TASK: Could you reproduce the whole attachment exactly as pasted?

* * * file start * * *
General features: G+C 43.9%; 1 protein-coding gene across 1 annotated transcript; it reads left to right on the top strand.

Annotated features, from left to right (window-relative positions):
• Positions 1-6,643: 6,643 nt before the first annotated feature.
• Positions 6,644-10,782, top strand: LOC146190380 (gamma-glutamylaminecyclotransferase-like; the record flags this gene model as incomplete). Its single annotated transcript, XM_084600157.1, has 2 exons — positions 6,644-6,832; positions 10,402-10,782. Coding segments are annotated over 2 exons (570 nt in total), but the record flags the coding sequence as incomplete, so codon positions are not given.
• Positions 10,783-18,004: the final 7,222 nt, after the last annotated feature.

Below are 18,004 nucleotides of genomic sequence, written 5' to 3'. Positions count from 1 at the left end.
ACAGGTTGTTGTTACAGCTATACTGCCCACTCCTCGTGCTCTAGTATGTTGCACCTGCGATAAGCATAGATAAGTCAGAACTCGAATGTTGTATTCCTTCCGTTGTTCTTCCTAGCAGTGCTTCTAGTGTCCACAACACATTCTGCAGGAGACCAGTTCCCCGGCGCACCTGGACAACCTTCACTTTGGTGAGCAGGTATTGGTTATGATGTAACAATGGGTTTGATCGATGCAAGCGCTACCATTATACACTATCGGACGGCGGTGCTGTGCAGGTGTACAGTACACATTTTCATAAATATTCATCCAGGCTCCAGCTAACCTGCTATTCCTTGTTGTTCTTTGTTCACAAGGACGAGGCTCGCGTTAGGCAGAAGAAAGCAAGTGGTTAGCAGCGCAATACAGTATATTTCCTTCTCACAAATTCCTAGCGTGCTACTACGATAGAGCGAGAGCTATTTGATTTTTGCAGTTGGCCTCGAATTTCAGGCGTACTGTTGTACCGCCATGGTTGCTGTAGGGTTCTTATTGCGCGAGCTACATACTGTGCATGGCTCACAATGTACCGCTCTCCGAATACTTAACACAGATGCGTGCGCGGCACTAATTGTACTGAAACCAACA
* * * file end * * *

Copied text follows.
General features: G+C 43.9%; 1 protein-coding gene across 1 annotated transcript; it reads left to right on the top strand.

Annotated features, from left to right (window-relative positions):
• Positions 1-6,643: 6,643 nt before the first annotated feature.
• Positions 6,644-10,782, top strand: LOC146190380 (gamma-glutamylaminecyclotransferase-like; the record flags this gene model as incomplete). Its single annotated transcript, XM_084600157.1, has 2 exons — positions 6,644-6,832; positions 10,402-10,782. Coding segments are annotated over 2 exons (570 nt in total), but the record flags the coding sequence as incomplete, so codon positions are not given.
• Positions 10,783-18,004: the final 7,222 nt, after the last annotated feature.

Below are 18,004 nucleotides of genomic sequence, written 5' to 3'. Positions count from 1 at the left end.
ACAGGTTGTTGTTACAGCTATACTGCCCACTCCTCGTGCTCTAGTATGTTGCACCTGCGATAAGCATAGATAAGTCAGAACTCGAATGTTGTATTCCTTCCGTTGTTCTTCCTAGCAGTGCTTCTAGTGTCCACAACACATTCTGCAGGAGACCAGTTCCCCGGCGCACCTGGACAACCTTCACTTTGGTGAGCAGGTATTGGTTATGATGTAACAATGGGTTTGATCGATGCAAGCGCTACCATTATACACTATCGGACGGCGGTGCTGTGCAGGTGTACAGTACACATTTTCATAAATATTCATCCAGGCTCCAGCTAACCTGCTATTCCTTGTTGTTCTTTGTTCACAAGGACGAGGCTCGCGTTAGGCAGAAGAAAGCAAGTGGTTAGCAGCGCAATACAGTATATTTCCTTCTCACAAATTCCTAGCGTGCTACTACGATAGAGCGAGAGCTATTTGATTTTTGCAGTTGGCCTCGAATTTCAGGCGTACTGTTGTACCGCCATGGTTGCTGTAGGGTTCTTATTGCGCGAGCTACATACTGTGCATGGCTCACAATGTACCGCTCTCCGAATACTTAACACAGATGCGTGCGCGGCACTAATTGTACTGAAACCAACA